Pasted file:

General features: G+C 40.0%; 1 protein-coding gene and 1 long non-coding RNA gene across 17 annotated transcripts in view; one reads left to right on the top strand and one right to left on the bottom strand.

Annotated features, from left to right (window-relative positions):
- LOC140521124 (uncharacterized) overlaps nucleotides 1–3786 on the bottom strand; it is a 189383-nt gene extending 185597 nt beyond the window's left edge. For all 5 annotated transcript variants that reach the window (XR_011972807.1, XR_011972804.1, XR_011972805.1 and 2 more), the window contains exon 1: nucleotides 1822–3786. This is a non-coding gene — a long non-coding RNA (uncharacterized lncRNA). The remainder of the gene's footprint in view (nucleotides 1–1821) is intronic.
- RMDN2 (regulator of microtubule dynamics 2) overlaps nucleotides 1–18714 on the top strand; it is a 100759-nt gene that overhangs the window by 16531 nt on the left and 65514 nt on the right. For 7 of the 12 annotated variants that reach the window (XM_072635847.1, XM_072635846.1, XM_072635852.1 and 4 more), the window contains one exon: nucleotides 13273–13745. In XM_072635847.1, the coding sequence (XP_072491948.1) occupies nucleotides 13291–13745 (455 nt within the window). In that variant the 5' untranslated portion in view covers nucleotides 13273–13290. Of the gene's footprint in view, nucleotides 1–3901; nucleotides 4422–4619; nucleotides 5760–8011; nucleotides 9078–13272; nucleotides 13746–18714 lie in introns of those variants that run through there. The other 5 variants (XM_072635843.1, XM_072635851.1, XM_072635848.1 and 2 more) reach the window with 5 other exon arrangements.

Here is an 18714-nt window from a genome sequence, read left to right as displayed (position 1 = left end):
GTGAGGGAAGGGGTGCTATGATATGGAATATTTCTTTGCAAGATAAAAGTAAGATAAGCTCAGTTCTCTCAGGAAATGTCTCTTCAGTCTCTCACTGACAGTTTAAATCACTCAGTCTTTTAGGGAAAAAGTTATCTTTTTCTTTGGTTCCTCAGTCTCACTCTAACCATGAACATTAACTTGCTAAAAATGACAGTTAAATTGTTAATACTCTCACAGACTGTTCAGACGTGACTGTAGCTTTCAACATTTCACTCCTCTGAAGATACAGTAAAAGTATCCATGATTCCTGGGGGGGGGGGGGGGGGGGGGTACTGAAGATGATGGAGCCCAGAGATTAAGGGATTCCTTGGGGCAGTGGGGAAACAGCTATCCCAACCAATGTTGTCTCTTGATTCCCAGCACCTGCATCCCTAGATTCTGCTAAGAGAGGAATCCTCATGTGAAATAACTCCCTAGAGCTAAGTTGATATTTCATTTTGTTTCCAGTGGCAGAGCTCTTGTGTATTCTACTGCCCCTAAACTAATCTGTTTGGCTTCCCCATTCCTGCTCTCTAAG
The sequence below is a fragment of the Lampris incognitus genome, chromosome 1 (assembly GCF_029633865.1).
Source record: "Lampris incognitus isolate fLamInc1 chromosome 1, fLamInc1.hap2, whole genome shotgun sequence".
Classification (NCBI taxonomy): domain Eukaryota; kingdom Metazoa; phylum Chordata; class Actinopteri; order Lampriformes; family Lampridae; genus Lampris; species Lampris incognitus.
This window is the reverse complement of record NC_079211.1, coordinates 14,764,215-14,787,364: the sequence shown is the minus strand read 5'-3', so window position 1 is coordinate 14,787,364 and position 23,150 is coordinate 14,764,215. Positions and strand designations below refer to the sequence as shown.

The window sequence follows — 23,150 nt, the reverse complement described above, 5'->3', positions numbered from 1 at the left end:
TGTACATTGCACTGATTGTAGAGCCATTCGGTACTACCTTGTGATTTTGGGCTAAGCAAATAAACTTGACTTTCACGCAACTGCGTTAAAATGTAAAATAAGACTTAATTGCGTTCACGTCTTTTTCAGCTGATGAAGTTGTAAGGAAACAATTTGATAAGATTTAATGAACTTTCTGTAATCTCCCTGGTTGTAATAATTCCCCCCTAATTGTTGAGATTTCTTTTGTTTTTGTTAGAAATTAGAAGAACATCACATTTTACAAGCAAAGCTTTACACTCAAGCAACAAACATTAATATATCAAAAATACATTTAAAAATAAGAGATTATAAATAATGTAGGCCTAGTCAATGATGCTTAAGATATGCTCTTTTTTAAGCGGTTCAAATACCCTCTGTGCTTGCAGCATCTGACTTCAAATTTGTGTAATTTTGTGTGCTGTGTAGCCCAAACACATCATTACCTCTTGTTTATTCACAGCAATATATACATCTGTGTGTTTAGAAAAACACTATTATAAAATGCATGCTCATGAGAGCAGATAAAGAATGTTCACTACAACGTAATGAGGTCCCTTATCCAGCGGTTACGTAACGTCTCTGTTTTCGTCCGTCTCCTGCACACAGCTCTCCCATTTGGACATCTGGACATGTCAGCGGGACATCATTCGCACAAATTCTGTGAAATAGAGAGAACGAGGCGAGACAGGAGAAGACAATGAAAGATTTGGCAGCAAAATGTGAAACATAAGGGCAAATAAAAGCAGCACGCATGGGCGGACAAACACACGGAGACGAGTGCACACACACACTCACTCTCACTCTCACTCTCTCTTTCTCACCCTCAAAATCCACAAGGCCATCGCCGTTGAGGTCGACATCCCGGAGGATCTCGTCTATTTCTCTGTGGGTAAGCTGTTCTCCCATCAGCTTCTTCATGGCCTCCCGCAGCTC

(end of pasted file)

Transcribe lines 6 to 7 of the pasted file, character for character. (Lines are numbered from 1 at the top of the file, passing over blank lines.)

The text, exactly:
GTGAGGGAAGGGGTGCTATGATATGGAATATTTCTTTGCAAGATAAAAGTAAGATAAGCTCAGTTCTCTCAGGAAATGTCTCTTCAGTCTCTCACTGACAGTTTAAATCACTCAGTCTTTTAGGGAAAAAGTTATCTTTTTCTTTGGTTCCTCAGTCTCACTCTAACCATGAACATTAACTTGCTAAAAATGACAGTTAAATTGTTAATACTCTCACAGACTGTTCAGACGTGACTGTAGCTTTCAACATTTCACTCCTCTGAAGATACAGTAAAAGTATCCATGATTCCTGGGGGGGGGGGGGGGGGGGGGTACTGAAGATGATGGAGCCCAGAGATTAAGGGATTCCTTGGGGCAGTGGGGAAACAGCTATCCCAACCAATGTTGTCTCTTGATTCCCAGCACCTGCATCCCTAGATTCTGCTAAGAGAGGAATCCTCATGTGAAATAACTCCCTAGAGCTAAGTTGATATTTCATTTTGTTTCCAGTGGCAGAGCTCTTGTGTATTCTACTGCCCCTAAACTAATCTGTTTGGCTTCCCCATTCCTGCTCTCTAAG
The sequence below is a fragment of the Lampris incognitus genome, chromosome 1 (assembly GCF_029633865.1).